GOVERNANCE & MANAGEMENT High Voltage Harmony The clean contact strategies of Genesis’ Brian Corban and Murray Jackson

The son of Geelong farmer, Murray Jackson paid his own way through engineering school by earning A$1 an hour loading hay. Meanwhile across the Tasman, Brian Corban was putting himself through law school and driving trucks for the family’s Henderson Valley-based wine business. Their rural grounding would, in time, provide curiously compatible alignment with what became one of New Zealand’s largest energy companies.
The rustic values they grew up with are reflected in the way they care about communities. The 20 people lined up outside the Huntly Power plant the day after the decision to proceed with the latest turbine development 18 months ago brought home to them the impact an organisation like Genesis can have on smaller communities. “It’s given me great respect for the fact there’s role for everyone within any organisation or community and the importance of nurturing individual talent,” says Jackson.

Corporate builders
What also unites these two boys from the land is, says Jackson, mutual commitment to building good companies. former commissioner of the Snowy Mountains Hydro Electric Scheme with over 30 years experience in the Australian power industry, Jackson spent the first 20 years of his career building power plants and the last 10 building teams. What Corban, professional company director, brings to Jackson’s industry expertise is his experience of successfully leading companies through restructuring and deregulatory changes across different sectors.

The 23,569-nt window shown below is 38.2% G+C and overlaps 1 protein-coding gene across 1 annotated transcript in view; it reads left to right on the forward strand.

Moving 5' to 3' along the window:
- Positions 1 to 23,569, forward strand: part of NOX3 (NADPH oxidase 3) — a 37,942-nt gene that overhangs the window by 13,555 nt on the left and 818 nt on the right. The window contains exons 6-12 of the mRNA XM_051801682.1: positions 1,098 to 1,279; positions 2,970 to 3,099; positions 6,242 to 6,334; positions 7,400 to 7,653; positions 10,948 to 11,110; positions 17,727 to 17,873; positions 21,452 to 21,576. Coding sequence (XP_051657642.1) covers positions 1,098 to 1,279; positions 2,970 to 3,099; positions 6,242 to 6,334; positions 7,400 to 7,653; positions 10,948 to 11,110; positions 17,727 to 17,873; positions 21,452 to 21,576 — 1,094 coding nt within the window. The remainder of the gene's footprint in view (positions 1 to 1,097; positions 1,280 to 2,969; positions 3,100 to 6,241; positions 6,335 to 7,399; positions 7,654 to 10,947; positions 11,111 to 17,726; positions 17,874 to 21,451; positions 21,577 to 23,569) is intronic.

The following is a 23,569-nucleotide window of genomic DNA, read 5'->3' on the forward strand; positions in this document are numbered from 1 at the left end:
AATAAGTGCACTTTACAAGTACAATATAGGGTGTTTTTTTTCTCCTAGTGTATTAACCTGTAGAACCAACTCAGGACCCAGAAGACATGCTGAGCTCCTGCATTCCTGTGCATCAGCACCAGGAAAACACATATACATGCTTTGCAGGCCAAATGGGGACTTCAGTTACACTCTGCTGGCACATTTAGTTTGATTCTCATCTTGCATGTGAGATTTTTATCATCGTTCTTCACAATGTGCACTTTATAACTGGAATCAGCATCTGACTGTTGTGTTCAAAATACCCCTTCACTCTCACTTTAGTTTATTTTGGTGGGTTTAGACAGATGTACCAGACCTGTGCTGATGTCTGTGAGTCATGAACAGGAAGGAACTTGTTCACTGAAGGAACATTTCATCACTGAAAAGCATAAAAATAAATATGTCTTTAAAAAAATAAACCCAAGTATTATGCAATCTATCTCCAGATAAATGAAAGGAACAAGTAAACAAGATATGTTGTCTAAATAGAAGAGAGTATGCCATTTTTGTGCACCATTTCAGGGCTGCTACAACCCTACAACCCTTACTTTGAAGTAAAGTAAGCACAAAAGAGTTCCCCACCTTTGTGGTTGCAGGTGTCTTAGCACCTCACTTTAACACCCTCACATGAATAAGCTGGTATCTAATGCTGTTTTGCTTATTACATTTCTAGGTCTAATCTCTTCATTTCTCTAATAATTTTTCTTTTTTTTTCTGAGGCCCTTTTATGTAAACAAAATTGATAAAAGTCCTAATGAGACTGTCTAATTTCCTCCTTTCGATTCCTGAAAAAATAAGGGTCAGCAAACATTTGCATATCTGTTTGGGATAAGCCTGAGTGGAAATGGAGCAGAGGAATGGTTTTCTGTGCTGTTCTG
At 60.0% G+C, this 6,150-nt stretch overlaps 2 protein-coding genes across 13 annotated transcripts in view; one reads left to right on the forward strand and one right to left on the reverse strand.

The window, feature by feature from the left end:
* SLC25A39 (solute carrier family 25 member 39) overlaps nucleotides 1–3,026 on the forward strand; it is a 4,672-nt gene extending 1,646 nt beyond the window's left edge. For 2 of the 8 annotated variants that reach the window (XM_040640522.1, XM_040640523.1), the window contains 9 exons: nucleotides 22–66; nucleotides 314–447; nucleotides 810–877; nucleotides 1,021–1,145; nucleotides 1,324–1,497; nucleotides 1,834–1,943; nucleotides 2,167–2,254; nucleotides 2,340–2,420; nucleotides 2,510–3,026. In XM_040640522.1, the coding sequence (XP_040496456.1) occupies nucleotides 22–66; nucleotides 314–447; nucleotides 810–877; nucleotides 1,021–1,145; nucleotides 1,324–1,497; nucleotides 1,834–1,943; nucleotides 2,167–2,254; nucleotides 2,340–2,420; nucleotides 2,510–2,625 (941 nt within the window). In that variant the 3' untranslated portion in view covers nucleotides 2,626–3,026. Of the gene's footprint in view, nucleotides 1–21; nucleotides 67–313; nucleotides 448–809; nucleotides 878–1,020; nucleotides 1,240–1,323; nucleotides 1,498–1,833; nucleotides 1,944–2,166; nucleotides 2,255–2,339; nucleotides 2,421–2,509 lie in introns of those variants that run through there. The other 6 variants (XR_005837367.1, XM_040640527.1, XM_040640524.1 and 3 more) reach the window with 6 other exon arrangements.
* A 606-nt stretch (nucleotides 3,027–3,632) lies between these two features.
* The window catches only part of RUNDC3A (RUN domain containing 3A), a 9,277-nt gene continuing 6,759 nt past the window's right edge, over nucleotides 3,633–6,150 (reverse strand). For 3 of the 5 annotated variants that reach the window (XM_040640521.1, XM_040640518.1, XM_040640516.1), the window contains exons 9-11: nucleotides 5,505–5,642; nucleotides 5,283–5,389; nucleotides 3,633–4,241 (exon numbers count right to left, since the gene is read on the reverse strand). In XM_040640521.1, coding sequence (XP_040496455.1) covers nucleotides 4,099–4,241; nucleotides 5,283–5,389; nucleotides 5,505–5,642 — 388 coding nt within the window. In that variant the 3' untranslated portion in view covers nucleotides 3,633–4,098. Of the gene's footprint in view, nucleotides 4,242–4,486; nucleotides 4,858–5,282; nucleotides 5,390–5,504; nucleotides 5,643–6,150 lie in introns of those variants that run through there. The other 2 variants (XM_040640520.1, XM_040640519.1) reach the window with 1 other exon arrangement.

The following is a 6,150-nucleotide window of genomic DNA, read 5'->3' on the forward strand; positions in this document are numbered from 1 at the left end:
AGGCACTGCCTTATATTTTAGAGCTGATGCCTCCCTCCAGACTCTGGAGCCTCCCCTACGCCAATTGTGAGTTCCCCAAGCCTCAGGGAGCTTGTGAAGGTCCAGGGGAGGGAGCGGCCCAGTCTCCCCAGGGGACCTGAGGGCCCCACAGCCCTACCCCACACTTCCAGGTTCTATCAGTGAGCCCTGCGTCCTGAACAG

That combined experience has proved invaluable. Genesis was born out of the turmoil of New Zealand’s electricity industry reforms. And Corban’s “mana” with Maori, earned as member of the Waitangi Tribunal, has ensured the company’s ongoing consultation with iwi – especially in relation to renewable resource consents – is conducted appropriately.
The evolution of Genesis as one of the three state-owned enterprises (SOE’s) emerging from the government’s split-up of the Electricity Corporation (ECNZ) six years ago brought Corban and Jackson together. Corban was on the original Genesis board charged with appointing CEO when it began operations in April 1999.
Five years on, the barometer of the success of their CEO/chair working relationship, which in Corban’s mind sets the tone of any boardroom, is how Genesis has boot-strapped its retail business over those years. It is the country’s largest electricity retailer with more than 585,000 residential electricity and gas customers and 2200 large commercial/industrial customers.
The dual fuel – gas and electricity – provider is also generator with six hydro power stations, thermal power station, wind-farm, and two co-generation plants all capable of servicing more than 20 percent of the country’s electricity requirements.

Mutual commitment
So what are the key personal and job-specific ingredients for their successful partnership? Both Jackson and Corban agree it has less to do with being chummy and is more about sharing mutual commitment to growing the business. “We may not go on skiing trips or have three course lunches together, but we’re both straight shooters and share an understanding of what we’re trying to achieve,” says Jackson.
They are both now Auckland-based, but see remarkably little of each outside Genesis Energy. Between monthly board meetings they keep in regular phone contact to review and discuss progress. Regular presentations keep the board fully briefed on industry developments and environmental issues.
And the two claim to know and respect the correct separation of their management and board roles. This understanding limits any danger of the two “living in each other’s pocket”, according to Corban who also believes their personalities complement their respective roles very well. “The relationship also works because I tend to be reflective, whereas Murray is more action-oriented,” he adds.